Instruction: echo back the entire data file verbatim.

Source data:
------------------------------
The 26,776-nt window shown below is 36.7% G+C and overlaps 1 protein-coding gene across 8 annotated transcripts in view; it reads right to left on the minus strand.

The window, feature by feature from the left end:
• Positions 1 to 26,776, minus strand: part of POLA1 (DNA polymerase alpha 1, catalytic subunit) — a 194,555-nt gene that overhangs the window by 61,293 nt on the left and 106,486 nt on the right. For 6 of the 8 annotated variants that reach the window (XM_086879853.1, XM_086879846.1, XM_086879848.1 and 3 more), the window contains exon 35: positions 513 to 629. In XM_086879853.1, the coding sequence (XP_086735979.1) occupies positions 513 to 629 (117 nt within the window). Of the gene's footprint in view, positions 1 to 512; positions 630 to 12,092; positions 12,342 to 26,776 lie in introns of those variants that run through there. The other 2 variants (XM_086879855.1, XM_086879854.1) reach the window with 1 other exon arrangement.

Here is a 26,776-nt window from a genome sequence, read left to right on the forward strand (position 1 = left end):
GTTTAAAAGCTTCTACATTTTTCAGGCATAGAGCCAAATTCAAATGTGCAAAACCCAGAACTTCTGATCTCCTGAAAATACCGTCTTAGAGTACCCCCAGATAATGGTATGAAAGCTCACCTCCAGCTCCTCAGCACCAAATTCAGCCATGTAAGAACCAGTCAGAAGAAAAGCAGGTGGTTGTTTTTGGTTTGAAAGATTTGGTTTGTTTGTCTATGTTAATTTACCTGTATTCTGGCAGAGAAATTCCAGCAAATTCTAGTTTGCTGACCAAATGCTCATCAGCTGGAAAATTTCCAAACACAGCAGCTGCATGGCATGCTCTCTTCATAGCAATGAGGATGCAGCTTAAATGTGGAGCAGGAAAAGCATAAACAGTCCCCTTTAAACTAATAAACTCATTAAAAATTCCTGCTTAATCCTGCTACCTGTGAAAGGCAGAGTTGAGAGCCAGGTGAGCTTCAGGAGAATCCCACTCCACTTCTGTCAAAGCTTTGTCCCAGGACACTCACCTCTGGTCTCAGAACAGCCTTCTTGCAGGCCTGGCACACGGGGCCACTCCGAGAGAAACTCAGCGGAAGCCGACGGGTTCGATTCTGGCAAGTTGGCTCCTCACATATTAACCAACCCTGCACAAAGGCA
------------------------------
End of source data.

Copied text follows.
The 26,776-nt window shown below is 36.7% G+C and overlaps 1 protein-coding gene across 8 annotated transcripts in view; it reads right to left on the minus strand.

The window, feature by feature from the left end:
• Positions 1 to 26,776, minus strand: part of POLA1 (DNA polymerase alpha 1, catalytic subunit) — a 194,555-nt gene that overhangs the window by 61,293 nt on the left and 106,486 nt on the right. For 6 of the 8 annotated variants that reach the window (XM_086879853.1, XM_086879846.1, XM_086879848.1 and 3 more), the window contains exon 35: positions 513 to 629. In XM_086879853.1, the coding sequence (XP_086735979.1) occupies positions 513 to 629 (117 nt within the window). Of the gene's footprint in view, positions 1 to 512; positions 630 to 12,092; positions 12,342 to 26,776 lie in introns of those variants that run through there. The other 2 variants (XM_086879855.1, XM_086879854.1) reach the window with 1 other exon arrangement.

Here is a 26,776-nt window from a genome sequence, read left to right on the forward strand (position 1 = left end):
GTTTAAAAGCTTCTACATTTTTCAGGCATAGAGCCAAATTCAAATGTGCAAAACCCAGAACTTCTGATCTCCTGAAAATACCGTCTTAGAGTACCCCCAGATAATGGTATGAAAGCTCACCTCCAGCTCCTCAGCACCAAATTCAGCCATGTAAGAACCAGTCAGAAGAAAAGCAGGTGGTTGTTTTTGGTTTGAAAGATTTGGTTTGTTTGTCTATGTTAATTTACCTGTATTCTGGCAGAGAAATTCCAGCAAATTCTAGTTTGCTGACCAAATGCTCATCAGCTGGAAAATTTCCAAACACAGCAGCTGCATGGCATGCTCTCTTCATAGCAATGAGGATGCAGCTTAAATGTGGAGCAGGAAAAGCATAAACAGTCCCCTTTAAACTAATAAACTCATTAAAAATTCCTGCTTAATCCTGCTACCTGTGAAAGGCAGAGTTGAGAGCCAGGTGAGCTTCAGGAGAATCCCACTCCACTTCTGTCAAAGCTTTGTCCCAGGACACTCACCTCTGGTCTCAGAACAGCCTTCTTGCAGGCCTGGCACACGGGGCCACTCCGAGAGAAACTCAGCGGAAGCCGACGGGTTCGATTCTGGCAAGTTGGCTCCTCACATATTAACCAACCCTGCACAAAGGCA